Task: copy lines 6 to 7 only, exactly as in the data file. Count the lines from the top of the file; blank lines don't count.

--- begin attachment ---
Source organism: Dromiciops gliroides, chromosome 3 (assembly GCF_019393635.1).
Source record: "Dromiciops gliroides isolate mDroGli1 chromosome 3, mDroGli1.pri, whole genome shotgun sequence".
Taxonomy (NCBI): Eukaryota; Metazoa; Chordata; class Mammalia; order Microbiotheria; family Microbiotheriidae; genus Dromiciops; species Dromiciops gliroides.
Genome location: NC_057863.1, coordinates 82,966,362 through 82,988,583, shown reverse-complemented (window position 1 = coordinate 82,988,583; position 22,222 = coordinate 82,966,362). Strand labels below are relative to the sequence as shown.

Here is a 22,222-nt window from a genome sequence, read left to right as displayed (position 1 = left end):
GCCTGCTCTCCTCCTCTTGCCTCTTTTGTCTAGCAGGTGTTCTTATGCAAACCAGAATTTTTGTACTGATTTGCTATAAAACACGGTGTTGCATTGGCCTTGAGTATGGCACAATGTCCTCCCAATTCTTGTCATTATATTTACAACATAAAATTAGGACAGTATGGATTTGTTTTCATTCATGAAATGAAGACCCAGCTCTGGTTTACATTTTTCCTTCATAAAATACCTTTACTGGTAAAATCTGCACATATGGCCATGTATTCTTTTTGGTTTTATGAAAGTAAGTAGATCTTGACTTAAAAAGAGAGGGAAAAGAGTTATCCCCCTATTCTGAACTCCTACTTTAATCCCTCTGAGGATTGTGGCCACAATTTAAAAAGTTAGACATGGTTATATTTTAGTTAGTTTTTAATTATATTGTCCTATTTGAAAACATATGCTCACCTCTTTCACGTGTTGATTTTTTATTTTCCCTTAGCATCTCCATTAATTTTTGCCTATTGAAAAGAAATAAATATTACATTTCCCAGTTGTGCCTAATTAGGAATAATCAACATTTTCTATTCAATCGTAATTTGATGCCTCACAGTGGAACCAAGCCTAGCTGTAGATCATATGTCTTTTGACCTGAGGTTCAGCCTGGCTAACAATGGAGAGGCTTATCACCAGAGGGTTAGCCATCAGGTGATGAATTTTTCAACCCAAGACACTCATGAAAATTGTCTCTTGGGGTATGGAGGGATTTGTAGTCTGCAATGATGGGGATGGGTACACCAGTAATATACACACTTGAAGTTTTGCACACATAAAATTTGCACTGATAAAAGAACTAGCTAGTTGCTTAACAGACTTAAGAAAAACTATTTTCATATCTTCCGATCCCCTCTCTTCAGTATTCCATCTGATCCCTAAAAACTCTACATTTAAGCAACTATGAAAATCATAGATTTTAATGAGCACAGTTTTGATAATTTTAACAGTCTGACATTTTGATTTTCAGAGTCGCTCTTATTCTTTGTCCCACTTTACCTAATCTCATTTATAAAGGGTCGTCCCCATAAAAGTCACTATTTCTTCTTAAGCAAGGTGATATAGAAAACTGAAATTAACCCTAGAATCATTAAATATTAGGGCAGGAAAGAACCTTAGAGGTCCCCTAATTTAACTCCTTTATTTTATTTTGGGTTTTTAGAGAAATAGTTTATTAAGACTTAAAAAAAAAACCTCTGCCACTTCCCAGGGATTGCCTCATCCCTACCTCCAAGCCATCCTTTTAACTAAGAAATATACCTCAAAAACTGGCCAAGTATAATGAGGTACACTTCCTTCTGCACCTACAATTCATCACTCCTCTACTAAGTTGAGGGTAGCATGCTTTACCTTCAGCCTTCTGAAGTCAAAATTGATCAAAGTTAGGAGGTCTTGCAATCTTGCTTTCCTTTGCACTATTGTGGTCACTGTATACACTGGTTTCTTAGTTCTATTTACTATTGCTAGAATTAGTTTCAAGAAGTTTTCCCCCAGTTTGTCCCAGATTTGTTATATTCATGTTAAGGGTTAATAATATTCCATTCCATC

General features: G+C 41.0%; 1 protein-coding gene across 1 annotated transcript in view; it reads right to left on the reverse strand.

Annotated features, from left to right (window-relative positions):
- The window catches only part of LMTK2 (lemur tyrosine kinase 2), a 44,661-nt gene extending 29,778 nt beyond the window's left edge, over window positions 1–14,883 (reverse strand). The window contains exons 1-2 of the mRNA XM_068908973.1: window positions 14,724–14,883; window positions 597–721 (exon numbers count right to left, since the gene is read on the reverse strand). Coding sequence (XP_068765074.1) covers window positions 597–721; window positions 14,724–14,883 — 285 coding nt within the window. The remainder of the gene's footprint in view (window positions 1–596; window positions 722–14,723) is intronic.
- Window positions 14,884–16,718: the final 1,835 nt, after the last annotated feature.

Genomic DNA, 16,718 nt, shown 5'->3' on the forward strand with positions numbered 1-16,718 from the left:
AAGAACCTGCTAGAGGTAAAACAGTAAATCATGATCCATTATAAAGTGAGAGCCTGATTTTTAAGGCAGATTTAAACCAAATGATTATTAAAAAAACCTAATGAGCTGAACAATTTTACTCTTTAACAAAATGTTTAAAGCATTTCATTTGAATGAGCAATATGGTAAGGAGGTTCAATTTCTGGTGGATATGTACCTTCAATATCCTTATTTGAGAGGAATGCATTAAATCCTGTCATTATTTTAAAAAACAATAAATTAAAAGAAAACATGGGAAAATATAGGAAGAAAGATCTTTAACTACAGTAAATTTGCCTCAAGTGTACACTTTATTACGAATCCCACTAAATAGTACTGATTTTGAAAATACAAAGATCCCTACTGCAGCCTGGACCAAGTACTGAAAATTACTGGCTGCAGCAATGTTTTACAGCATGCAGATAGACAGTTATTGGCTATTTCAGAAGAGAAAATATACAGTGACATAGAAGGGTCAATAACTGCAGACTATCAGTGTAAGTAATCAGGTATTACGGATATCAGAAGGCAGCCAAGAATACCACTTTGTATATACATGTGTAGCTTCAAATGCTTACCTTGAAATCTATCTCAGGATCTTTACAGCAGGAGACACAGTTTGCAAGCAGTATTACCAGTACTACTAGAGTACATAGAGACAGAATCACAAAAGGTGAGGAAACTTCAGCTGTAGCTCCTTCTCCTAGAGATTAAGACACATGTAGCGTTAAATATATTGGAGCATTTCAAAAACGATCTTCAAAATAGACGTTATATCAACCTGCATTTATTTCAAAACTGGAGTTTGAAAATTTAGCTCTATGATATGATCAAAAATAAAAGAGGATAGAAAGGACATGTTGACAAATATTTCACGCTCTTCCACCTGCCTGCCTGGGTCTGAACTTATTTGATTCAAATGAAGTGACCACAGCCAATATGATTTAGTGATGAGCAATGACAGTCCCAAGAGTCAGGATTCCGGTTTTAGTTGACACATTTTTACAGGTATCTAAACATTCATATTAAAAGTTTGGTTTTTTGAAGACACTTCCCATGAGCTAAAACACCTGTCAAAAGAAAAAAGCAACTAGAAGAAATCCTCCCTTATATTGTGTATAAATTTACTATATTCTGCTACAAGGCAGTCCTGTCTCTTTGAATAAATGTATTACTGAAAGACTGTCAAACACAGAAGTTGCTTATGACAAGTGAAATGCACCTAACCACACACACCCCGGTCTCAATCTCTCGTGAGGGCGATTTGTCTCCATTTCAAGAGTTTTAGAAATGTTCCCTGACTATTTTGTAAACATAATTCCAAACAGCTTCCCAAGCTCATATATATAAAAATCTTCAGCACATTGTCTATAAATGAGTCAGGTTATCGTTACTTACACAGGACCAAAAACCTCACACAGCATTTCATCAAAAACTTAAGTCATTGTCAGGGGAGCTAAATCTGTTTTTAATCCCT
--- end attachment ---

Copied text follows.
GCCTGCTCTCCTCCTCTTGCCTCTTTTGTCTAGCAGGTGTTCTTATGCAAACCAGAATTTTTGTACTGATTTGCTATAAAACACGGTGTTGCATTGGCCTTGAGTATGGCACAATGTCCTCCCAATTCTTGTCATTATATTTACAACATAAAATTAGGACAGTATGGATTTGTTTTCATTCATGAAATGAAGACCCAGCTCTGGTTTACATTTTTCCTTCATAAAATACCTTTACTGGTAAAATCTGCACATATGGCCATGTATTCTTTTTGGTTTTATGAAAGTAAGTAGATCTTGACTTAAAAAGAGAGGGAAAAGAGTTATCCCCCTATTCTGAACTCCTACTTTAATCCCTCTGAGGATTGTGGCCACAATTTAAAAAGTTAGACATGGTTATATTTTAGTTAGTTTTTAATTATATTGTCCTATTTGAAAACATATGCTCACCTCTTTCACGTGTTGATTTTTTATTTTCCCTTAGCATCTCCATTAATTTTTGCCTATTGAAAAGAAATAAATATTACATTTCCCAGTTGTGCCTAATTAGGAATAATCAACATTTTCTATTCAATCGTAATTTGATGCCTCACAGTGGAACCAAGCCTAGCTGTAGATCATATGTCTTTTGACCTGAGGTTCAGCCTGGCTAACAATGGAGAGGCTTATCACCAGAGGGTTAGCCATCAGGTGATGAATTTTTCAACCCAAGACACTCATGAAAATTGTCTCTTGGGGTATGGAGGGATTTGTAGTCTGCAATGATGGGGATGGGTACACCAGTAATATACACACTTGAAGTTTTGCACACATAAAATTTGCACTGATAAAAGAACTAGCTAGTTGCTTAACAGACTTAAGAAAAACTATTTTCATATCTTCCGATCCCCTCTCTTCAGTATTCCATCTGATCCCTAAAAACTCTACATTTAAGCAACTATGAAAATCATAGATTTTAATGAGCACAGTTTTGATAATTTTAACAGTCTGACATTTTGATTTTCAGAGTCGCTCTTATTCTTTGTCCCACTTTACCTAATCTCATTTATAAAGGGTCGTCCCCATAAAAGTCACTATTTCTTCTTAAGCAAGGTGATATAGAAAACTGAAATTAACCCTAGAATCATTAAATATTAGGGCAGGAAAGAACCTTAGAGGTCCCCTAATTTAACTCCTTTATTTTATTTTGGGTTTTTAGAGAAATAGTTTATTAAGACTTAAAAAAAAAACCTCTGCCACTTCCCAGGGATTGCCTCATCCCTACCTCCAAGCCATCCTTTTAACTAAGAAATATACCTCAAAAACTGGCCAAGTATAATGAGGTACACTTCCTTCTGCACCTACAATTCATCACTCCTCTACTAAGTTGAGGGTAGCATGCTTTACCTTCAGCCTTCTGAAGTCAAAATTGATCAAAGTTAGGAGGTCTTGCAATCTTGCTTTCCTTTGCACTATTGTGGTCACTGTATACACTGGTTTCTTAGTTCTATTTACTATTGCTAGAATTAGTTTCAAGAAGTTTTCCCCCAGTTTGTCCCAGATTTGTTATATTCATGTTAAGGGTTAATAATATTCCATTCCATC

General features: G+C 41.0%; 1 protein-coding gene across 1 annotated transcript in view; it reads right to left on the reverse strand.